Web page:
AT the close of last year the school children were promised “the best of picnics and sports,” as a reward for a good year’s work and especially for their success in gaining merit and qualifying certificates, and right well was the promise honored, for last Thursday will long be remembered as a day of days.
This fine result was due to perfect organisation by the staff, and a hard-working committee of ladies of exceptional ability, backed up by generous donations from the parents and child-loving friends.
The contest, began at 10 o’clock and continued through the day with breaks at 11.30 for lunch and races; 2.30 for ice creams and a first-class Punch and Judy show, by “Millar”; 4 o’clock for tea; 5.30 for lollies, grapes, apples, etc., and at 6 o’clock for a nut scramble.
In addition to prizes won every child received a gift.
A commendable feature of the day was the precision with which each child knew, and kept, its allotted seat, under the generous shade of the pine trees, during the distribution of the foods at the several sittings.
Evidently a rehearsal had taken place the day before.
At the close the head master, Mr. Jennings, publicly thanked Mrs. Rogerson, Mrs. Amor, Mrs. Evans and the committee for their hard work, the superior quality of the food provided and their fine organisation.
He also thanked Mr. Lind, who had so ably helped him in the sports from early morning to the end.
The children then gave such ringing cheers for their benefactor as must have wide-opened the eyes of the startled owls in the pines.
Two important events have yet to be contested – the swimming championship for boys and girls.
For the former, Mrs. Amor has presented a watch, and for the latter a gold medal has been given by Mr. Lind.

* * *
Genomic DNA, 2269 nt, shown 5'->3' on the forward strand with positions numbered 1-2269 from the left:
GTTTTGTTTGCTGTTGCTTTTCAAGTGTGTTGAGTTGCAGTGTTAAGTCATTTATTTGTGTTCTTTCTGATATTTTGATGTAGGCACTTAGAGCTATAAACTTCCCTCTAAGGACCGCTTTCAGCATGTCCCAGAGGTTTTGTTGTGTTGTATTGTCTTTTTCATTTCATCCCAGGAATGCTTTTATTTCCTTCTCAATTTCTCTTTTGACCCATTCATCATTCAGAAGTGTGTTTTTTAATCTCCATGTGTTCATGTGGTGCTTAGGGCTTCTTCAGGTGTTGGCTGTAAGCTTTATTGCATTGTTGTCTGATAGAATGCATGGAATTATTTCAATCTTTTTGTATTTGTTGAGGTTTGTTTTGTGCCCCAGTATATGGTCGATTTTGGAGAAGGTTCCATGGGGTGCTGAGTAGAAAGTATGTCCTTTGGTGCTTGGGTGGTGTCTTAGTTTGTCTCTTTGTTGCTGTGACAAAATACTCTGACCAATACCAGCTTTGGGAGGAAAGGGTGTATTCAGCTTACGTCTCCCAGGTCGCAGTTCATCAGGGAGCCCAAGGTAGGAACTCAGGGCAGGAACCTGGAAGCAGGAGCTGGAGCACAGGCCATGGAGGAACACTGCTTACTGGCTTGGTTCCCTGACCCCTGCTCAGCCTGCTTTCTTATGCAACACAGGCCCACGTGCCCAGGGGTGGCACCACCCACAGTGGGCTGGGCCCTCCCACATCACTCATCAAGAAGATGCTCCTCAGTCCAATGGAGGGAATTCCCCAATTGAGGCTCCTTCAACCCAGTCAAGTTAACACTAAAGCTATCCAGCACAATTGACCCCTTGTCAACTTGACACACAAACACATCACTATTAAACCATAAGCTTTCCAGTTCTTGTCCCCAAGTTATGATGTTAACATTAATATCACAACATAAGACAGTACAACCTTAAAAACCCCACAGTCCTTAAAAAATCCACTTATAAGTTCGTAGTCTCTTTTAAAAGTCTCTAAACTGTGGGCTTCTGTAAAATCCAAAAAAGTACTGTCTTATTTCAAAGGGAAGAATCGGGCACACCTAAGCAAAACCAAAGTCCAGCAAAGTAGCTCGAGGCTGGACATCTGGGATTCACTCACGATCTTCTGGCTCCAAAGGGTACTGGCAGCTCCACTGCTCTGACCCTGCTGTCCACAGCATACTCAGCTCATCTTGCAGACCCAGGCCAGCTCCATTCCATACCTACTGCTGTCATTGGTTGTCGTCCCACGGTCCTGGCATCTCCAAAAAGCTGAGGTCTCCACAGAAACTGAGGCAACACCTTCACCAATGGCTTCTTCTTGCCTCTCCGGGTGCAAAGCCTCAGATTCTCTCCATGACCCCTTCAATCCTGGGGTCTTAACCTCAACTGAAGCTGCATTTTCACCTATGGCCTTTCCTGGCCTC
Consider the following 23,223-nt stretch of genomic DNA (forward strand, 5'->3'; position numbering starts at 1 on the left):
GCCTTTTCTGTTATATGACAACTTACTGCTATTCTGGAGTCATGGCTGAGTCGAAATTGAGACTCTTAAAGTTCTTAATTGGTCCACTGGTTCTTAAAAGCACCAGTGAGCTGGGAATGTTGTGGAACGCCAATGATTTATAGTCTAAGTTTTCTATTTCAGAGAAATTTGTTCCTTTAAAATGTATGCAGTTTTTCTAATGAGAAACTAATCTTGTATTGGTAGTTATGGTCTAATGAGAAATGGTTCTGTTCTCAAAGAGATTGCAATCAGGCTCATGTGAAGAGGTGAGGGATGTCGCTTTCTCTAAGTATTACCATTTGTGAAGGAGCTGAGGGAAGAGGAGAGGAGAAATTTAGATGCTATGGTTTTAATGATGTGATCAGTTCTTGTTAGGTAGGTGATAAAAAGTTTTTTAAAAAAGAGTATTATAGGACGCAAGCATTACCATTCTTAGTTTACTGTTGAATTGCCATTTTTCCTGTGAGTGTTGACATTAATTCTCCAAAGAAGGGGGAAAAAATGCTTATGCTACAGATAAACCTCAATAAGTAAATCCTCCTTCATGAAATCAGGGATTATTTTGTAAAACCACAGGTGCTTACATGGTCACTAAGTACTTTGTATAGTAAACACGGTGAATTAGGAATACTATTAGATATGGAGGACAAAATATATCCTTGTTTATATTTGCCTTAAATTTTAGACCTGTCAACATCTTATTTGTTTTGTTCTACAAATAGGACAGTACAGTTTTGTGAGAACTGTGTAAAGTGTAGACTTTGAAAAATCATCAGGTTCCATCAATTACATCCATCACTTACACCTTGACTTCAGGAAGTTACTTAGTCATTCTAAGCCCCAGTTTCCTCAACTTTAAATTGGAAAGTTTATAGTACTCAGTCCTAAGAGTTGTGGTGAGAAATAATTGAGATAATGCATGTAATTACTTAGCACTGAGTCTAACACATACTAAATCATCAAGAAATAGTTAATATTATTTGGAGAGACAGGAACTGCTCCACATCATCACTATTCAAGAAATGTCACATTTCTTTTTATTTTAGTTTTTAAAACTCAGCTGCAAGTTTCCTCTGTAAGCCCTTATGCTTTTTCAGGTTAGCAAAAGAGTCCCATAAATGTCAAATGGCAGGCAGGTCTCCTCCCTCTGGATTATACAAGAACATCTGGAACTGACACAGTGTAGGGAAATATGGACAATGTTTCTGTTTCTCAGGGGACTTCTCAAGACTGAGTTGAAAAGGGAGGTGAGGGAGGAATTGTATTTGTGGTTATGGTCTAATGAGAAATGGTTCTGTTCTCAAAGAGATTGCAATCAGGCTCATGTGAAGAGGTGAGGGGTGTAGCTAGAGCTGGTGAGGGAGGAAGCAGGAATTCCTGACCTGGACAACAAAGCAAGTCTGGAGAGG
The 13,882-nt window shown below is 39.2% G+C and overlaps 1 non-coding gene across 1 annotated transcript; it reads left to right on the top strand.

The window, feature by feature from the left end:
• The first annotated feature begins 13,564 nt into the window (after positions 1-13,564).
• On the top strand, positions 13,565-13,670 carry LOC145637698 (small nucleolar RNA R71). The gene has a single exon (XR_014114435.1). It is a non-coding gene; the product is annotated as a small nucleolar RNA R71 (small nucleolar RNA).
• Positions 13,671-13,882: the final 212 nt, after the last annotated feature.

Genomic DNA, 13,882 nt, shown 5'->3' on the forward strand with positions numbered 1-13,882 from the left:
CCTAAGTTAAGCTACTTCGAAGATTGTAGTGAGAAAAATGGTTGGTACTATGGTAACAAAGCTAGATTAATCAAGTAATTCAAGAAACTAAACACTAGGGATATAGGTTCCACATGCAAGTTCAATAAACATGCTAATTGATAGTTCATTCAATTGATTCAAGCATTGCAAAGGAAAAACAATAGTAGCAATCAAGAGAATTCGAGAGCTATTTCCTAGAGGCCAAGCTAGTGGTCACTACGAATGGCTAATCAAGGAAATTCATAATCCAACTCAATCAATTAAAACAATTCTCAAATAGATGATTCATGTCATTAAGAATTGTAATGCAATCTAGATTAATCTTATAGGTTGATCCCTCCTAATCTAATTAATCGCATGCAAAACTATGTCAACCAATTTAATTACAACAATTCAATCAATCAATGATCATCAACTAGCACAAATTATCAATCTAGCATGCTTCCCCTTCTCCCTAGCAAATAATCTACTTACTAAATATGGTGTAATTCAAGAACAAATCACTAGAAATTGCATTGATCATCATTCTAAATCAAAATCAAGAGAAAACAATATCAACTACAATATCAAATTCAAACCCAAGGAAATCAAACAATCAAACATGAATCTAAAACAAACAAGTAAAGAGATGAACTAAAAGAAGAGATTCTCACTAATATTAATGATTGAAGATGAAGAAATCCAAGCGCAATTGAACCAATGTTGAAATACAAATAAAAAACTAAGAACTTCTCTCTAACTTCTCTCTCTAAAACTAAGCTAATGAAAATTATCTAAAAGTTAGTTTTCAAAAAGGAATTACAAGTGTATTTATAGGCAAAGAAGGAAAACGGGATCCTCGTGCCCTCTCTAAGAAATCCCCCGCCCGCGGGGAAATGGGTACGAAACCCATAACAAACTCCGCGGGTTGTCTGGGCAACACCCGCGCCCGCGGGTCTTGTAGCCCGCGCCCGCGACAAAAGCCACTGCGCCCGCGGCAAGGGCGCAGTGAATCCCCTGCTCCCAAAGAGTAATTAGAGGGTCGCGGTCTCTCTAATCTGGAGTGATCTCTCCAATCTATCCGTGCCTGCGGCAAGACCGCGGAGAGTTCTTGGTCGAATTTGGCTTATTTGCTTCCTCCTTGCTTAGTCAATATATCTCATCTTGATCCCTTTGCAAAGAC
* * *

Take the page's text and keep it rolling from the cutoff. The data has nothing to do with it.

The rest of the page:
THE first ball of the season was given by the Hastings Football Club in the Public Hall at Hastings on Monday evening.
The event was splendidly organised by the club’s secretary, Mr. H. Haddock, and its members, and the result fully justified the pains taken.
A record crowd attended, so that by 10 o’clock the floor was fully taken up by couples whose only concern in life seemed to be “On with the dance!”
It was a gay scene, and old and young were equally happy, as oldtime dances followed the modern jazz.
The floor was in splendid condition, and non-dancers standing round the doors, as they listened to Miss Romeo, the pianist, regretted longingly the neglect of their education in their early youth.
The streamer and confetti dance completed the scene of gaiety. A good supper and ice cream followed, allowing for a breathing space to prepare for the latter half of the programme, which was carried to 3 o’clock in the morning.
Mr. Arthur Howell, as master of ceremonies, kept a tight rein on each dance, even the waltzing competition not escaping comment.
Such control as this must lead to a much improved standard of dancing.
The winners of the waltzing competition were Miss D. Stanford and Mr. Cooage.
The one-step competition went to Miss R. Stanford and Mr. Martinoja.
In stating that the takings for the night were over £22, Mr. Haddock wished specially to mention the attendance rendered by the ladies.
AN application from Mr. Norman Clements read at the Council meeting today brought up the question as to whether Wells Street should be considered as a residential or a business street.